However every now and again, I like to spend a little more than I normally would on little luxuries – especially if I feel it’s well-deserved. But I don’t go mad and it is just an occasional thing.

However it’s not something that Mr.D. would ever do (actually come to think of it, he did once pay something scandalous for a beef Wellington that wasn’t even that good!) but he knows I like to have my little splurges – although I prefer not to mention it because, even though he doesn’t mind, he would tease me merciliessly!

9. LEISURE PURSUITS TO SUIT… OURSELVES!

 

Just check number two for Mr. D’s favourite hobbies and activities. But along with shopping, blogging, having coffee/cocktails and a natter with the girls, I also love cooking and anything crafty that allows me to release the artist in me.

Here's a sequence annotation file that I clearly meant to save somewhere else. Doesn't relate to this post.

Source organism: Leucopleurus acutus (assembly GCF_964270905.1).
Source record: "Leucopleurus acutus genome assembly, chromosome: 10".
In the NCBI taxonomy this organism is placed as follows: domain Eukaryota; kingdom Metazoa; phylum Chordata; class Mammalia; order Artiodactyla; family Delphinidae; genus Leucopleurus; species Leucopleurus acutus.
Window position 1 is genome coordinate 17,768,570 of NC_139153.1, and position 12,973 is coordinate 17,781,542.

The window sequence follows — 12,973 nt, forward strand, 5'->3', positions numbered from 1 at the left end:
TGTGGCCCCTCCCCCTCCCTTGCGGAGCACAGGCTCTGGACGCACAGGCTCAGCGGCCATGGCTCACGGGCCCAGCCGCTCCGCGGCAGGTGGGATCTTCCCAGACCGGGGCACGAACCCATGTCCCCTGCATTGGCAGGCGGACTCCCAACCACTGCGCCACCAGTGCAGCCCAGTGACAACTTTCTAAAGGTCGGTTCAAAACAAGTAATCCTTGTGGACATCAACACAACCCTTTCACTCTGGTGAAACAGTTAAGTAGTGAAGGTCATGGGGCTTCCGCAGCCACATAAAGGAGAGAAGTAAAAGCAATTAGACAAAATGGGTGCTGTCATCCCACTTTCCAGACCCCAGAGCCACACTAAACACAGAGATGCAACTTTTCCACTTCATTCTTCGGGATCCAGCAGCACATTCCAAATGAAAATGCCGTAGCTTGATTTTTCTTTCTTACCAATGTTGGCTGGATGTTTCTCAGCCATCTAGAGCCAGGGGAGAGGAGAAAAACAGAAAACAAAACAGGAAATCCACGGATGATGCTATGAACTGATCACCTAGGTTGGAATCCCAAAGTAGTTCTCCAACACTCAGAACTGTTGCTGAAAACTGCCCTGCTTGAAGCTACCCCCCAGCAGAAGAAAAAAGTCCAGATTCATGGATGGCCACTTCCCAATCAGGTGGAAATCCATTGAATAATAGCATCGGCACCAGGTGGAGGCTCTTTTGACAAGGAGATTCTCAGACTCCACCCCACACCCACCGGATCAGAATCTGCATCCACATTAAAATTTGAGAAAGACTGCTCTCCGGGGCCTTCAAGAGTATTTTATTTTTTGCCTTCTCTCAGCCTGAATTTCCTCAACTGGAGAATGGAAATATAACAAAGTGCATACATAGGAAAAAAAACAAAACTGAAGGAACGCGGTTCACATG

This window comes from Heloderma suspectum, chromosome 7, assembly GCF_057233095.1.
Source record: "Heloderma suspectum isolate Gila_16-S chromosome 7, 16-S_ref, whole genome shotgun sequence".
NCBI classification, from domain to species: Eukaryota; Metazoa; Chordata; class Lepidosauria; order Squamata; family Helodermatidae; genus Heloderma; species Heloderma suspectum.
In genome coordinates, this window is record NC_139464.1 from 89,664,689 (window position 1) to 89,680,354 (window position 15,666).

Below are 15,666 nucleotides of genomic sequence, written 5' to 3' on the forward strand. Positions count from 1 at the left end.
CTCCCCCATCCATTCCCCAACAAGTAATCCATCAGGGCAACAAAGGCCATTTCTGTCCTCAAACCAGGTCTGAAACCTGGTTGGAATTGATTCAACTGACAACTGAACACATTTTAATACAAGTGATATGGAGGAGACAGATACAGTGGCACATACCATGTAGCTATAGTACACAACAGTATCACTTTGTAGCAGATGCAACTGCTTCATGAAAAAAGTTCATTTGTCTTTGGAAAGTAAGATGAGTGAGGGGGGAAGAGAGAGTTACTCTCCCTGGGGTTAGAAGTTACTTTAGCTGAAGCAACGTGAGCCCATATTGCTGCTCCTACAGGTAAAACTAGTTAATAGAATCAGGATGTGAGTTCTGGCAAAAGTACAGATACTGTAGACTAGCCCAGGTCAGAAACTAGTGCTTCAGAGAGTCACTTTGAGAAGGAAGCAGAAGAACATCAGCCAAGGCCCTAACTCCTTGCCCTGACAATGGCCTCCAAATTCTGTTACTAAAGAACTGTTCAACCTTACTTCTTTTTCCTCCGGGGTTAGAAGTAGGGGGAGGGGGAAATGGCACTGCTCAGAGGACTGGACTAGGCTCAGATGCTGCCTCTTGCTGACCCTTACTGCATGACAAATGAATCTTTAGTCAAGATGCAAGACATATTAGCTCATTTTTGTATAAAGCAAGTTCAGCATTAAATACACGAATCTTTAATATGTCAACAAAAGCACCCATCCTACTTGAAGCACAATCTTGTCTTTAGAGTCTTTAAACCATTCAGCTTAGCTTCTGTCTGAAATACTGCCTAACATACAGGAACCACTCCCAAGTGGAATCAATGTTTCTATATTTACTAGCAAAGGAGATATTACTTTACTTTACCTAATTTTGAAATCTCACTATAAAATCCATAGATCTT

With us pursuing different interests, you might wonder how we ever get to spend quality time together but we do!

10. THE CALM BEFORE, DURING AND AFTER THE STORM

     Everyone who knows Mr.D. knows how quiet he is. He’s also extremely good-natured, very calm and rarely gets worked up about anything. I, on the other hand, am the complete opposite and have been known to get very emotional, scream my head off over the most trivial of things, stomp up the stairs, slam doors and generally release my inner fifteen year old!

BUT IT’S NOT ALL BAD…